• [ELA-Literacy/RL/9-10/5] Analyze how an author’s choices concerning how to structure a text, order events within it (e.g., parallel plots), and manipulate time (e.g., pacing, flashbacks) create such effects as mystery, tension, or surprise
  • [ELA-Literacy/SL/9-10/2] Integrate multiple sources of information presented in diverse media or formats (e.g., visually, quantitatively, orally) evaluating the credibility and accuracy of each source


Template and Class Instructions

(These instructions are completely customizable. After clicking "Use This Assignment With My Students", update the instructions on the Edit Tab of the assignment.)



Student Instructions

Create a storyboard depicting important themes, symbols, and motifs in the story.

  1. Use the template provided by your teacher.
  2. Identify important themes, symbols, and motifs.
  3. Describe how the theme, symbol, or motif is important to the story.
  4. Illustrate each example with appropriate images, scenes, characters, and items.
  5. Save and submit your storyboard.


Rubric

(You can also create your own on Quick Rubric.)



Themes, Symbols, and Motifs (Grades 9-12)
Create a storyboard that identifies recurring themes, symbols, and/or motifs in the story. Illustrate instances of each and write a short description that explains the example's significance.
Proficient Emerging Beginning Needs Improvement
Identification of Theme(s), Symbol(s), and/or Motif(s)
All themes are correctly identified as important recurring topics or messages in the story. Symbols are correctly identified as objects that represent something else at a higher level in the story. Motifs are correctly identified as important recurring features or ideas in the story.
Most themes are correctly identified, but others are missing or incomplete. Most symbols are correctly identified, but some objects are missing or incomplete. Some motifs are correctly identified, but others are missing or incomplete.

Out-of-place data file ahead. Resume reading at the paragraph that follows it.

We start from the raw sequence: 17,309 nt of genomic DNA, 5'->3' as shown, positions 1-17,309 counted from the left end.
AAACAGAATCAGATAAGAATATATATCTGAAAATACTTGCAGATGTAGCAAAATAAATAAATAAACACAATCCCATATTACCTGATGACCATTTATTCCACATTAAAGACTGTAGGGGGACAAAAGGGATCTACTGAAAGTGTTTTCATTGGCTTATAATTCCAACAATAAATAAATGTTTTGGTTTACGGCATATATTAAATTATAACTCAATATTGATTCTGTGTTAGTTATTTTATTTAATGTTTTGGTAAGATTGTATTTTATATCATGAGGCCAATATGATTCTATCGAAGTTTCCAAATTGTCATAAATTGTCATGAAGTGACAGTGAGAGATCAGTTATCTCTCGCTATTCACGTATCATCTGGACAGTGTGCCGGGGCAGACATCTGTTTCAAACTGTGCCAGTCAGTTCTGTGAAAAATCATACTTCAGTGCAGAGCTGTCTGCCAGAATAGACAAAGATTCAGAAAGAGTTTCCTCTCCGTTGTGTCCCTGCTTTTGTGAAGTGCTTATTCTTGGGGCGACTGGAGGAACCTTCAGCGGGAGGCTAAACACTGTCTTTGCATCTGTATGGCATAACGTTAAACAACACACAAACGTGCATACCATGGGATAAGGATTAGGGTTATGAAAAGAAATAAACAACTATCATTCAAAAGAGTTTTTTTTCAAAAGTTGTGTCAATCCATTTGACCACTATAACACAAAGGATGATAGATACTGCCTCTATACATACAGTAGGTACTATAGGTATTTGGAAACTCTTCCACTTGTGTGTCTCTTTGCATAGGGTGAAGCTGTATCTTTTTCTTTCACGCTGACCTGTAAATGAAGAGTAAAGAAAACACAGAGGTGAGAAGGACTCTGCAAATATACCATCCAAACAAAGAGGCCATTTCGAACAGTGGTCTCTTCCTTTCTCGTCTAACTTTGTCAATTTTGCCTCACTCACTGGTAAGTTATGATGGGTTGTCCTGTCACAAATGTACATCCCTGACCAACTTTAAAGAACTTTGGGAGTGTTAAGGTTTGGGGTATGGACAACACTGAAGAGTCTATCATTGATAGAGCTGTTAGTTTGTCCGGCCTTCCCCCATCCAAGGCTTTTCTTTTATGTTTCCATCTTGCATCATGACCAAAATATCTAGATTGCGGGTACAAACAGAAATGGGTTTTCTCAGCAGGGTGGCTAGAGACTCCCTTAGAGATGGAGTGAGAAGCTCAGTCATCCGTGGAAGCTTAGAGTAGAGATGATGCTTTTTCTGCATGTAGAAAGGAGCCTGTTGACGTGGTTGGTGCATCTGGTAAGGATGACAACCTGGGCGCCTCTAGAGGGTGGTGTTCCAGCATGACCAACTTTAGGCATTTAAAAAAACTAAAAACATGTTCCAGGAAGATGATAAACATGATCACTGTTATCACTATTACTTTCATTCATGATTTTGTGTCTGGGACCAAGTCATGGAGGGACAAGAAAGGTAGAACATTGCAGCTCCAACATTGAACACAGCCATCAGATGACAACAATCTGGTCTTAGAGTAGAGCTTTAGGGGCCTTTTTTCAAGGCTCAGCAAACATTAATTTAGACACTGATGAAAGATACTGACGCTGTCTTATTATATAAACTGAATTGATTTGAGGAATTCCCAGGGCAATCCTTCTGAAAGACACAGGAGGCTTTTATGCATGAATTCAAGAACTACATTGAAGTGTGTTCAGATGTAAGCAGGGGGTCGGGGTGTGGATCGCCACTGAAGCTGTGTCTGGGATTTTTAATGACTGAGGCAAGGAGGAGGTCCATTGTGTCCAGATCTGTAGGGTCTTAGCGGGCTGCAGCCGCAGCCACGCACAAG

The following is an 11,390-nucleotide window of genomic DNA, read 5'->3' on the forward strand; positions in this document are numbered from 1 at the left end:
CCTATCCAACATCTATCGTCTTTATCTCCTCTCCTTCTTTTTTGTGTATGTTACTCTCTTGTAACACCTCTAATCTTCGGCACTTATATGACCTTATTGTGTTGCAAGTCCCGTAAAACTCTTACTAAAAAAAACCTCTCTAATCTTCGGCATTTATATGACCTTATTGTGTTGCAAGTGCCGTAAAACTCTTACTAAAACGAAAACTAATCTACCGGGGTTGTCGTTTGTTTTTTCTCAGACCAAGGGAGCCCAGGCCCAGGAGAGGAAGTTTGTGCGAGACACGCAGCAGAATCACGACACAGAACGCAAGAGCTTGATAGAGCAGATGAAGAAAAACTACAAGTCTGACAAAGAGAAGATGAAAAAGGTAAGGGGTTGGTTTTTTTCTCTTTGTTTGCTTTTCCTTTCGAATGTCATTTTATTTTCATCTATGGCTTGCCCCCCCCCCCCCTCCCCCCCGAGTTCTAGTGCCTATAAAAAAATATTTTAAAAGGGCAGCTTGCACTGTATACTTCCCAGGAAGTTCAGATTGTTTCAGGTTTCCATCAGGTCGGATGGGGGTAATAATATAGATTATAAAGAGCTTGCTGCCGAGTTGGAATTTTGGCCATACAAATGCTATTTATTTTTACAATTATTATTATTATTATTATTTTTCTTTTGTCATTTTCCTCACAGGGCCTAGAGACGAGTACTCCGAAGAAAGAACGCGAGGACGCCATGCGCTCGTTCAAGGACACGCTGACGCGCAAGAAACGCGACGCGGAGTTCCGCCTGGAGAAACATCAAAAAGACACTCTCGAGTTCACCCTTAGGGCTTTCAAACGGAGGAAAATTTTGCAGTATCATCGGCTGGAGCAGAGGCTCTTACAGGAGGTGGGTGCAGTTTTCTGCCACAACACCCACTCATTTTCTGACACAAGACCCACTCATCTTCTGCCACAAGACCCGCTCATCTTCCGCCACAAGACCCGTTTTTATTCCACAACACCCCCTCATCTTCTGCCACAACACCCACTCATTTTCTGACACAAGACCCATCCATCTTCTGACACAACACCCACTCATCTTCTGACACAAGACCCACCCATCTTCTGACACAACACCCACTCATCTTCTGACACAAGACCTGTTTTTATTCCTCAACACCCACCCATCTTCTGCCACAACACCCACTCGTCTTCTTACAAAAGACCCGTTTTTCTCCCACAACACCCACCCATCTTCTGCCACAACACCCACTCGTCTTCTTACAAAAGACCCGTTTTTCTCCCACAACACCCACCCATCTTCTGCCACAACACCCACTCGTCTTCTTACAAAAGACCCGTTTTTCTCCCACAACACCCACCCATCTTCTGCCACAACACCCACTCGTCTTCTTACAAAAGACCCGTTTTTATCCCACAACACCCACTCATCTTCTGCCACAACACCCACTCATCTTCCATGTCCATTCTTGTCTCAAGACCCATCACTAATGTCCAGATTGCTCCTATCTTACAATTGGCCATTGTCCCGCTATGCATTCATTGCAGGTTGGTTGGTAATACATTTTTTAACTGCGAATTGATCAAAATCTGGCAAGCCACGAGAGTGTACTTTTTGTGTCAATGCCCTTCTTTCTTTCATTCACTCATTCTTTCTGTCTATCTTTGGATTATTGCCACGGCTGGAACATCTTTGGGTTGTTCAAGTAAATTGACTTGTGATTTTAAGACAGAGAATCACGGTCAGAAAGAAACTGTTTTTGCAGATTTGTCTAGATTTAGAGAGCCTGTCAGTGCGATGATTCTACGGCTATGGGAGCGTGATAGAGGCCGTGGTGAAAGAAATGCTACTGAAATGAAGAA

Most themes are missing, incomplete, or incorrect. Most symbols are missing, incomplete, or incorrect. Most motifs are missing, incomplete, or incorrect.
No themes, symbols, or motifs are correctly identified.
Examples and Descriptions
Quotes and examples are accurate to the theme(s), symbol(s), and/or motif(s) that are being identified. Descriptions accurately explain the theme(s), symbol(s), and/or motif(s) and highlight their significance to the story.
Most quotes and examples are accurate to the theme(s), symbol(s), and/or motifs that are being identified. Descriptions mostly accurately explain the theme(s), symbol(s), and/or motif(s), and highlight their significance to the story.
Most quotes and examples are minimal, incorrect, or unrelated to the theme(s), symbol(s), and/or motif(s) that are being identified. Descriptions contain inaccuracies in their explanations, or do not highlight their significance to the story.
Examples and descriptions are missing or too minimal to score.
Depiction
Depictions chosen for theme(s), symbol(s), and/or motif(s) are accurate to the story and reflect time, effort, thought, and care with regard to placement and creation of the scenes.
Depictions chosen for theme(s), symbol(s), and/or motif(s) are mostly accurate to the story. They reflect time and effort put into placement and creation of the scenes.
Depictions chosen for theme(s), symbol(s), and/or motif(s) are inaccurate to the story. The depictions may be rushed or show minimal effort, time, and care put into placement and creation of the scenes.
Most depictions are missing too many elements or are too minimal to score. Little time or effort has been put into placement and creation of the scenes.
English Conventions
There are no errors in spelling, grammar, or mechanics throughout the storyboard. All writing portions reflect careful proofreading and accuracy to the story.
There are a few errors in spelling, grammar, and mechanics throughout the storyboard. All writing portions show accuracy to the story and some proofreading.
There are several errors in spelling, grammar, and mechanics throughout the storyboard. Most writing portions do not reflect proofreading or accuracy to the story.
Errors in spelling, grammar, and mechanics in writing portions of the storyboard seriously interfere with communication.




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Image Attributions
  • New Blue Door • Andrew Beeston • License Attribution (http://creativecommons.org/licenses/by/2.0/)